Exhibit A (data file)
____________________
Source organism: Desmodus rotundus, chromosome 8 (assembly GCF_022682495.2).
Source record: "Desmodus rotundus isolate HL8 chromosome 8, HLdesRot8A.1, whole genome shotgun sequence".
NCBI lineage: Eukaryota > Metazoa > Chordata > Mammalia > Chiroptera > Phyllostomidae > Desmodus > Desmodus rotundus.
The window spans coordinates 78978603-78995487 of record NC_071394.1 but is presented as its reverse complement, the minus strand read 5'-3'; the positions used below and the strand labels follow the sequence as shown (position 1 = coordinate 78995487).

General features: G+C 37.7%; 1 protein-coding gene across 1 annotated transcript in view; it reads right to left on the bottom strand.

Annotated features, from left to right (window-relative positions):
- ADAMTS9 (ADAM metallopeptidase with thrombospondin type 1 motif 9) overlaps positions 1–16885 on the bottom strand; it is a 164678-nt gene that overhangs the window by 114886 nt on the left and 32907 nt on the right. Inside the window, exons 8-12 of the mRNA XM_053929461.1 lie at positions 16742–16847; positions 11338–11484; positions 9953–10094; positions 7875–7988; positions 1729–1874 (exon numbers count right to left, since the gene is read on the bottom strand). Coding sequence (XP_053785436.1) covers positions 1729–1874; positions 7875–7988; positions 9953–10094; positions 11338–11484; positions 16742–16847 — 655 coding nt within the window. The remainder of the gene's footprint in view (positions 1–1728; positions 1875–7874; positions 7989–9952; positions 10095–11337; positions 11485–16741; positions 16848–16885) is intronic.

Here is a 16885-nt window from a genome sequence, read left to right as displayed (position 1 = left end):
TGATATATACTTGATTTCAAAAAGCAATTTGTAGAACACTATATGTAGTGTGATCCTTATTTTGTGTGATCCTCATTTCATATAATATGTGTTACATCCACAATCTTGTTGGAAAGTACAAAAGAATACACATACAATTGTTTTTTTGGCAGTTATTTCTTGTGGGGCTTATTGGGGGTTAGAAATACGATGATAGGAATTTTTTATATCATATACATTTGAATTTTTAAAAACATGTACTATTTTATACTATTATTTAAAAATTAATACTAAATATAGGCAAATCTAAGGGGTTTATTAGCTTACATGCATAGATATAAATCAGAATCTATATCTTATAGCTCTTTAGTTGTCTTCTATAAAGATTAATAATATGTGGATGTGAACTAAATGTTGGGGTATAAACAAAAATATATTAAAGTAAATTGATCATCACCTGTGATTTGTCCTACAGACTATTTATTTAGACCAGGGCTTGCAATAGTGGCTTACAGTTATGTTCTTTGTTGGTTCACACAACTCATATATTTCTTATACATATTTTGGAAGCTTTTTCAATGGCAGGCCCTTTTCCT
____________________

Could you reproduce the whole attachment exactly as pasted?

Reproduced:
Source organism: Desmodus rotundus, chromosome 8 (assembly GCF_022682495.2).
Source record: "Desmodus rotundus isolate HL8 chromosome 8, HLdesRot8A.1, whole genome shotgun sequence".
NCBI lineage: Eukaryota > Metazoa > Chordata > Mammalia > Chiroptera > Phyllostomidae > Desmodus > Desmodus rotundus.
The window spans coordinates 78978603-78995487 of record NC_071394.1 but is presented as its reverse complement, the minus strand read 5'-3'; the positions used below and the strand labels follow the sequence as shown (position 1 = coordinate 78995487).

General features: G+C 37.7%; 1 protein-coding gene across 1 annotated transcript in view; it reads right to left on the bottom strand.

Annotated features, from left to right (window-relative positions):
- ADAMTS9 (ADAM metallopeptidase with thrombospondin type 1 motif 9) overlaps positions 1–16885 on the bottom strand; it is a 164678-nt gene that overhangs the window by 114886 nt on the left and 32907 nt on the right. Inside the window, exons 8-12 of the mRNA XM_053929461.1 lie at positions 16742–16847; positions 11338–11484; positions 9953–10094; positions 7875–7988; positions 1729–1874 (exon numbers count right to left, since the gene is read on the bottom strand). Coding sequence (XP_053785436.1) covers positions 1729–1874; positions 7875–7988; positions 9953–10094; positions 11338–11484; positions 16742–16847 — 655 coding nt within the window. The remainder of the gene's footprint in view (positions 1–1728; positions 1875–7874; positions 7989–9952; positions 10095–11337; positions 11485–16741; positions 16848–16885) is intronic.

Here is a 16885-nt window from a genome sequence, read left to right as displayed (position 1 = left end):
TGATATATACTTGATTTCAAAAAGCAATTTGTAGAACACTATATGTAGTGTGATCCTTATTTTGTGTGATCCTCATTTCATATAATATGTGTTACATCCACAATCTTGTTGGAAAGTACAAAAGAATACACATACAATTGTTTTTTTGGCAGTTATTTCTTGTGGGGCTTATTGGGGGTTAGAAATACGATGATAGGAATTTTTTATATCATATACATTTGAATTTTTAAAAACATGTACTATTTTATACTATTATTTAAAAATTAATACTAAATATAGGCAAATCTAAGGGGTTTATTAGCTTACATGCATAGATATAAATCAGAATCTATATCTTATAGCTCTTTAGTTGTCTTCTATAAAGATTAATAATATGTGGATGTGAACTAAATGTTGGGGTATAAACAAAAATATATTAAAGTAAATTGATCATCACCTGTGATTTGTCCTACAGACTATTTATTTAGACCAGGGCTTGCAATAGTGGCTTACAGTTATGTTCTTTGTTGGTTCACACAACTCATATATTTCTTATACATATTTTGGAAGCTTTTTCAATGGCAGGCCCTTTTCCT